FROM PAGES PAST: 1971: Serious fire at Penn Yan Boats
The Yates County History Center’s volunteers have gleaned these entries for your enjoyment from their digitized newspapers. You can access them at the free site www.nyshistoricnewspapers.com. For more information about the YCHC, visit www.yatespast.org.
150 Years Ago
November 9, 1871
The Election — The election results are in and Yates County Chronicle Editor Stafford Cleveland has been soundly defeated in his bid for the New York State Senate by Democrat Scribner. Cleveland did not carry any of the nine townships in Yates County. He wrote in this week’s edition: "For our part we feel beat, yes, left out in the cold among the elect of our county and district. It is not just now our purpose to review the field, but to recognize the fact that we are not elected Senator of New York. To those who have brought about this result, we commend a careful analysis of their professions as compared with their acts, and a fair interpretation of the same, in view of the future of the party they so much love and revere. We, however, bow submissive to the will of the people, but live in the hope to demonstrate that they have been strangely misled in their confidence in the lead of men whose principles and patriotism are always to be found in their pockets and stomachs. Truly, today are they 'straight Republicans' and blazing representatives of temperance — the javelins with which they have attempted to impale us."
Bush’s Hall — The Davenport Brothers of world-wide renown will give one of their wonderful seances at Bush’s Hall tomorrow (Friday) evening. They perform the most remarkable feats by some invisible agency, which they claim to be spirits from the other world.
Uniforms For Keuka Fire Company No. 1 — The new organization of Keuka Fire Company No. 1 held a business meeting on Monday night. Among other matters they discussed the question of uniforms. The “City Fathers” had been interviewed upon the subject, but ineffectually, as "there were no funds in the village treasury that could be appropriated for that object.” Finally a resolution was adopted by the company, appointing a committee of five members to feel the financial pulse of the businessmen of the village and solicit subscriptions for the purpose. It seems to us that the “boys" should have uniforms, and that the money to buy them should be the cheerful contribution of those of our citizens who own property here. The company is a good one and will be very efficient if properly encouraged. The members are willing to ‘work for nothing and find themselves;’ but it is too great a tax upon them to expect them in addition to provide their own uniforms; and a company without any is just the kind that no spirited young man wishes to belong to. When the soliciting committee call, think of these things and remember that it is your property, as well as that of others, that they are willing to protect in emergencies.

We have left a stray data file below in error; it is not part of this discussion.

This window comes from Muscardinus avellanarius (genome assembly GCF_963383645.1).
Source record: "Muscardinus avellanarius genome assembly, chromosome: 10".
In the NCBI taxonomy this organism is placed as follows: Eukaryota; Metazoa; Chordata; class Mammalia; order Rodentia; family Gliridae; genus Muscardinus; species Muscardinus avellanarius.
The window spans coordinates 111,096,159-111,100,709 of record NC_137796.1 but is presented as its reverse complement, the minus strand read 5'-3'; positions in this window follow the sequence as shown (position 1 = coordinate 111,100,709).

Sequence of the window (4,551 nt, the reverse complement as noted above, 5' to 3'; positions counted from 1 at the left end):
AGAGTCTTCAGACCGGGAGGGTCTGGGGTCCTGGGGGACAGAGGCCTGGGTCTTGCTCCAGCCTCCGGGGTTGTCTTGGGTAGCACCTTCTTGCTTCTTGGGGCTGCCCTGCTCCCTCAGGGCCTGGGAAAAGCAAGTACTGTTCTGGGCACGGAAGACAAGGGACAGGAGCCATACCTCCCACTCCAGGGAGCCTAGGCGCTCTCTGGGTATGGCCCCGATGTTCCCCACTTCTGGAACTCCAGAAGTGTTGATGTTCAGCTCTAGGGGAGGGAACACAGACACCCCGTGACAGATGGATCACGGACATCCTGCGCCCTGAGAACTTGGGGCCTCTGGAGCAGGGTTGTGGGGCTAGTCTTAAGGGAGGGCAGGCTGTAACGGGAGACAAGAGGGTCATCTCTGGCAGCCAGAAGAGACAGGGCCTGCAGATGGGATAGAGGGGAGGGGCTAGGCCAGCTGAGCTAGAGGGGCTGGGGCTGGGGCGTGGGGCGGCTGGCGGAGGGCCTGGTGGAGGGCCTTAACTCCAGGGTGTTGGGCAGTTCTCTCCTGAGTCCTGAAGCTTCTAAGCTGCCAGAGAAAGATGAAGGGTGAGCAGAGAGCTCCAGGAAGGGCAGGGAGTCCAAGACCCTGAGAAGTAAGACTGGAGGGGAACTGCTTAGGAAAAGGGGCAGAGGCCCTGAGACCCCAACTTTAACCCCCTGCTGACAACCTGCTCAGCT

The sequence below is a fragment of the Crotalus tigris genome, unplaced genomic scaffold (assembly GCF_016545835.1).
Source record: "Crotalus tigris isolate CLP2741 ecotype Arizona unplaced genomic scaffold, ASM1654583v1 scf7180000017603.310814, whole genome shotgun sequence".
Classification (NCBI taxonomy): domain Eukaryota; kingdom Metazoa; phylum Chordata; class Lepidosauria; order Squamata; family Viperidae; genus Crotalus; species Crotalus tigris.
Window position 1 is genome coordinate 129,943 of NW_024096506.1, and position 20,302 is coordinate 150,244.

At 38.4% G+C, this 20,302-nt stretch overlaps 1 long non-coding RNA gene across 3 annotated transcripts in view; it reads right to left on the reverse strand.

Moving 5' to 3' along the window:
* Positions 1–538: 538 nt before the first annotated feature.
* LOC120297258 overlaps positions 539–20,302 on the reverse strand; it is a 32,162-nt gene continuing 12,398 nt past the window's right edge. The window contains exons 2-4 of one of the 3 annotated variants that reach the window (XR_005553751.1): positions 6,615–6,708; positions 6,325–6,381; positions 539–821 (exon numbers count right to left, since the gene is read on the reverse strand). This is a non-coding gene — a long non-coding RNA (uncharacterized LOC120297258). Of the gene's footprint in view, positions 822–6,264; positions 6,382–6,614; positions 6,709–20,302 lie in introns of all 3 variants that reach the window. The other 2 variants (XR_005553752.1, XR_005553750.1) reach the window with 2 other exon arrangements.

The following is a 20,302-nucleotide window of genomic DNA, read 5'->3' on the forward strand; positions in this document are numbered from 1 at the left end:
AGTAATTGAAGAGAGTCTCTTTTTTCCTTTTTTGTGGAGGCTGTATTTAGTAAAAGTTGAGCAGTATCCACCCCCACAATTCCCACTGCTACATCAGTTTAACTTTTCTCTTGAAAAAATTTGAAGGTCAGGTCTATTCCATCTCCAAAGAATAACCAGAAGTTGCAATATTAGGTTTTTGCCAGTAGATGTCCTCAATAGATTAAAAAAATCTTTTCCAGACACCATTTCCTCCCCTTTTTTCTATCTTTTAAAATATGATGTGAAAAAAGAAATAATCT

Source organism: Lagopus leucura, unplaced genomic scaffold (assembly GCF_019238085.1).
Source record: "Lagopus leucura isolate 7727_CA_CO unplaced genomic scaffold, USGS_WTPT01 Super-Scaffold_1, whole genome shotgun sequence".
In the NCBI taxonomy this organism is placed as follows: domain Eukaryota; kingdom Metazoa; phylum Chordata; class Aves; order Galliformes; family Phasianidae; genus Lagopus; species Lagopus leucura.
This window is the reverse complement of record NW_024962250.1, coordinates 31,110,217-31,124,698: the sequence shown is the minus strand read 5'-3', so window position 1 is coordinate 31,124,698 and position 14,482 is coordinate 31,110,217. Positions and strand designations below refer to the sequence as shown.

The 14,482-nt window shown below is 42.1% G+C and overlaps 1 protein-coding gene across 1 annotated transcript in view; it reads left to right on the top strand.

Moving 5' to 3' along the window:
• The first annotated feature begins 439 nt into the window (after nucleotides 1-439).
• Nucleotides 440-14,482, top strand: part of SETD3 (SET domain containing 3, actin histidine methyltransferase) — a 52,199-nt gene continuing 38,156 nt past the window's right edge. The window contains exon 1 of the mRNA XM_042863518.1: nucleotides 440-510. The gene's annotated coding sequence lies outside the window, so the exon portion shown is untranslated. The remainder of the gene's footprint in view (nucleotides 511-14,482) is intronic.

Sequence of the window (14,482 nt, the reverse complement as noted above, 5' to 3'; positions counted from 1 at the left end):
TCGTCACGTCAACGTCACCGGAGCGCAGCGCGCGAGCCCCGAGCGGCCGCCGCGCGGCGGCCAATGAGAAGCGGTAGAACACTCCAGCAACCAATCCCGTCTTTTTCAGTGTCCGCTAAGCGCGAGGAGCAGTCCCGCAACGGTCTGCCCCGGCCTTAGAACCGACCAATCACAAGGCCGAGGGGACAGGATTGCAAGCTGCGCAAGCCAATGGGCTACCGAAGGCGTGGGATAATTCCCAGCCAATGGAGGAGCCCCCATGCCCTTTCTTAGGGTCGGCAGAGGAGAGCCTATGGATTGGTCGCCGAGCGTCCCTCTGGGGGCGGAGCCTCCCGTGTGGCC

100 Years Ago
November 9, 1921
Penn Yan, A Thriving Village — An All-Wise and Over-Ruling Providence has favored some sections and some localities more than others in our vast domain, with the natural blessings which automatically continue to make human life and all dependent upon it, happy, prosperous, and beautiful. Penn Yan, a thriving village of 5,000 inhabitants in the little county of Yates, state of New York, at the foot of Keuka Lake, is one of those favored spots. Every natural resource, every advantage, every intuitive outside the bowels of the earth, the Maker of all good things has bestowed abundantly. More than a century of struggles by an industrious and hardy people, engaged with the daily concerns of active life, in agricultural and allied pursuits, have brought the community into a position to command bigger things and to reach out and obtain a just share of the world’s traffic. Perhaps it may be said, and truthfully too, that Penn Yan has been neglectful and backward in keeping pace with forward movements of activity; backward in embracing opportunities that have from time to time offered themselves for her consideration; backward in doing the things that make a village grow in population, wealth, and influence. That time is past, however, and today Penn Yan is on the verge of a boom such as it has never had before; factory building, residence building, village improvements, and many other ventures are underway. The time has come and the opportunity presents itself to the people of Penn Yan and the surrounding country, in fact Yates County as a whole, to make a vigorous effort to obtain her place in the sun that she is entitled to; now is the time with the beginning of the new era that is about to establish itself, not only in our own country, but in all the countries of the world as a result of the Great War. — E.P. Swift
Sampson Theater — This week the theater offers an engaging choice of movies. Matinees - 11¢; Evenings - 11¢ and 17¢ ... Tom Moore in “BEATING THE GAME” From a “second story” worker to the esteemed mayor of a country town is the pace that Moore leads us in his latest comedy. A picture that opens with a big punch—action all the way, and a mighty thrill at the end. For a gloom chaser see “Beating the Game.” Herbert Rawlinson in “THE MILLIONAIRE.” A very clever and entertaining comedy, with Universal’s new star, Herbert Rawlinson, and we are sure you will find him a very engaging personality. Douglas Fairbanks in “THE NUT.” Doug has broken away from the traditional screen stories and produced a rip-roaring comedy, which is entirely different — full of action, dominated with surprises that pack a tremendous wallop and furnish extraordinary amusement. Full of stunts that no one except Fairbanks could perform.